3. That Cascone and Scanner add layer upon layer to the other's work – although this sounds unlikely.
4. That  and  are mixed and applied to the other – In a random composition of random particles, this yields, as remainder, a minimum level of cohesion necessary for this duration of sound that seems to see neither end nor beginning; that interrupts rapidly its own direction; that settles into no pattern; that only remarks its own sonic landmarks through a similarity to previous works of Cascone – but not to previous works of Scanner.
Scanner is thus a random element of this collaboration.
On the other channel, one senses, intuitively with a clairsonance, that there could have arisen an exploration of higher intensity between the fleshmeeting of Rimbaud and Cascone (but did they actually meet in flesh? We can only infer from liner notes). Cascone's sounds are similar to those used in Dust Theories, and the composition operates as remainder to Cascone's generalized random-composition (or non-composition) strategy. Save for a few sounds that appear to be the musings of Scanner, his influence – perhaps the bass rhythmatics, subdued, a dub torpedo stretched to silicon breadth? – is at times inferred, but not felt.
As one should be able to perceive, in all senses, from this writing, this is a highly clinical selection of sound. Aside from a few glitched moments, bass tones, and radio squelches, the transaction between Cascone and Scanner is one that attempts to negate its own touch. Is this the sound of machines making love without properly lubricated hard drives?
Or is this a snapshot of what is to-come when bits and bytes commence with a relationship on their own terms – terms of endearment that we simply cannot sense nor touch, because we remain as analogue as the cell phones Scanner now can no longer sample?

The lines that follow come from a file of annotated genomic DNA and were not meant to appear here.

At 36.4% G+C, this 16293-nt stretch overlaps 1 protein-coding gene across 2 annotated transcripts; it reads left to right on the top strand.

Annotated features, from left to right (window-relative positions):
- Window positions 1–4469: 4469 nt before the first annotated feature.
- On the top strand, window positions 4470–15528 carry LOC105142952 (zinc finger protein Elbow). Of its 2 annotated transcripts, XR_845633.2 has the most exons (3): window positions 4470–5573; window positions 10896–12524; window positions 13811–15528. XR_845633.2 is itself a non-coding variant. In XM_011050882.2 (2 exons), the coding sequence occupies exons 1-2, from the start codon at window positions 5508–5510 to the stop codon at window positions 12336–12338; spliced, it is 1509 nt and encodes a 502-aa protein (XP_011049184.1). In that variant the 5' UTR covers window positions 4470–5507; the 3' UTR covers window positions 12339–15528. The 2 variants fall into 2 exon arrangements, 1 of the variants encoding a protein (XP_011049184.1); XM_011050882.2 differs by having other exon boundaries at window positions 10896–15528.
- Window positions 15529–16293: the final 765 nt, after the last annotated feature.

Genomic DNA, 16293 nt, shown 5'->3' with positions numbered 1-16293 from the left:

Perhaps this work is too soon for us to begin to commence its hearing; its random recurrence of memory referents to Cascone still obscure the subtle intuition we have – as it must be the case, we hope – that Scanner has performed an action of sonic presence. Unless he has only removed sound, unless he has acted only as subtraction. Unless his mark is that of the negative random element, as sonic sponge, or aural erasure, removing sounds, perhaps replacing or transforming sounds, but adding none.
Moreover, without asking the artists – and would that actually answer any of these questions? – we cannot know the "answer;" for we still have not been able to hear the question. And whether this failure of the listener in her or his clairsonance is a failure of the work or a failure of the listener is a failure that in its own failure of designation cannot be attributed (and so, addressed, even to the crystalline network of addresses, but here, we just wish to hear one address): thus, even in failure, the failure fails, and perhaps all that can be heard is the echo of this failure with the work's own posing of this failure of designation or address, this very failed question.
Perhaps this work is failure, in the sense that Cascone speaks of when he says: "the aesthetics of failure." The definition of post-digital music.
Must we fail the work to love the machine? Must we fail each other, arms embraced, to love the work?
By tobias c. van Veen